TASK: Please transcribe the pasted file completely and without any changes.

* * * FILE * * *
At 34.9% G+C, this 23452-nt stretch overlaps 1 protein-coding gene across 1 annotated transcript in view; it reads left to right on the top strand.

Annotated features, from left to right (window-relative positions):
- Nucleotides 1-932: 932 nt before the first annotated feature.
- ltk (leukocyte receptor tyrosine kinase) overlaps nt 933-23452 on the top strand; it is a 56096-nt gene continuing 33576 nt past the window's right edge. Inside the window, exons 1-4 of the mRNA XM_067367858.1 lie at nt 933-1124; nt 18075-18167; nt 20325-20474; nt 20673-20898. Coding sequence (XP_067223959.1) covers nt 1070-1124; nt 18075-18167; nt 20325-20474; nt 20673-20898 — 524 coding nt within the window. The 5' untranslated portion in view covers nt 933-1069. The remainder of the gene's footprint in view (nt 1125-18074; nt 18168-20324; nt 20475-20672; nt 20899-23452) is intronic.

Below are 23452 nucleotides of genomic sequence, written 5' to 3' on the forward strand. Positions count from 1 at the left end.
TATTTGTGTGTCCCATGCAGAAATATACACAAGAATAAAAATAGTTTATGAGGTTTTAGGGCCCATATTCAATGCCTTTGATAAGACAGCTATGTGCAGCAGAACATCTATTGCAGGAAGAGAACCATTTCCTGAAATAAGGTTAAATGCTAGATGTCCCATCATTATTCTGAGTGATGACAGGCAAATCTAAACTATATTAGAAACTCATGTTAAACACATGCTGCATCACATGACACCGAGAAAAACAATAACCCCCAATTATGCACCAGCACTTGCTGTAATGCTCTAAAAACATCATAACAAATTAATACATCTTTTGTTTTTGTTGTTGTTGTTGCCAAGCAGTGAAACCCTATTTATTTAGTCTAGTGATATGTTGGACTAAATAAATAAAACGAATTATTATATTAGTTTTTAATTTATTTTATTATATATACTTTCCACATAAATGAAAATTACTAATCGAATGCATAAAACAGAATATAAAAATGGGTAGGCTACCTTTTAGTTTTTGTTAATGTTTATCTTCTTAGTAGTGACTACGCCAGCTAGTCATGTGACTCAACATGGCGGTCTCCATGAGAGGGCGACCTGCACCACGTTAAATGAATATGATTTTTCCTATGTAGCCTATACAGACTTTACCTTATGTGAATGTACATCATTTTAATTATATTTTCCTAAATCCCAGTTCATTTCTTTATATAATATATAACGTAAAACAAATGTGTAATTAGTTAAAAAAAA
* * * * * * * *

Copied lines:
At 34.9% G+C, this 23452-nt stretch overlaps 1 protein-coding gene across 1 annotated transcript in view; it reads left to right on the top strand.

Annotated features, from left to right (window-relative positions):
- Nucleotides 1-932: 932 nt before the first annotated feature.
- ltk (leukocyte receptor tyrosine kinase) overlaps nt 933-23452 on the top strand; it is a 56096-nt gene continuing 33576 nt past the window's right edge. Inside the window, exons 1-4 of the mRNA XM_067367858.1 lie at nt 933-1124; nt 18075-18167; nt 20325-20474; nt 20673-20898. Coding sequence (XP_067223959.1) covers nt 1070-1124; nt 18075-18167; nt 20325-20474; nt 20673-20898 — 524 coding nt within the window. The 5' untranslated portion in view covers nt 933-1069. The remainder of the gene's footprint in view (nt 1125-18074; nt 18168-20324; nt 20475-20672; nt 20899-23452) is intronic.

Below are 23452 nucleotides of genomic sequence, written 5' to 3' on the forward strand. Positions count from 1 at the left end.
TATTTGTGTGTCCCATGCAGAAATATACACAAGAATAAAAATAGTTTATGAGGTTTTAGGGCCCATATTCAATGCCTTTGATAAGACAGCTATGTGCAGCAGAACATCTATTGCAGGAAGAGAACCATTTCCTGAAATAAGGTTAAATGCTAGATGTCCCATCATTATTCTGAGTGATGACAGGCAAATCTAAACTATATTAGAAACTCATGTTAAACACATGCTGCATCACATGACACCGAGAAAAACAATAACCCCCAATTATGCACCAGCACTTGCTGTAATGCTCTAAAAACATCATAACAAATTAATACATCTTTTGTTTTTGTTGTTGTTGTTGCCAAGCAGTGAAACCCTATTTATTTAGTCTAGTGATATGTTGGACTAAATAAATAAAACGAATTATTATATTAGTTTTTAATTTATTTTATTATATATACTTTCCACATAAATGAAAATTACTAATCGAATGCATAAAACAGAATATAAAAATGGGTAGGCTACCTTTTAGTTTTTGTTAATGTTTATCTTCTTAGTAGTGACTACGCCAGCTAGTCATGTGACTCAACATGGCGGTCTCCATGAGAGGGCGACCTGCACCACGTTAAATGAATATGATTTTTCCTATGTAGCCTATACAGACTTTACCTTATGTGAATGTACATCATTTTAATTATATTTTCCTAAATCCCAGTTCATTTCTTTATATAATATATAACGTAAAACAAATGTGTAATTAGTTAAAAAAAA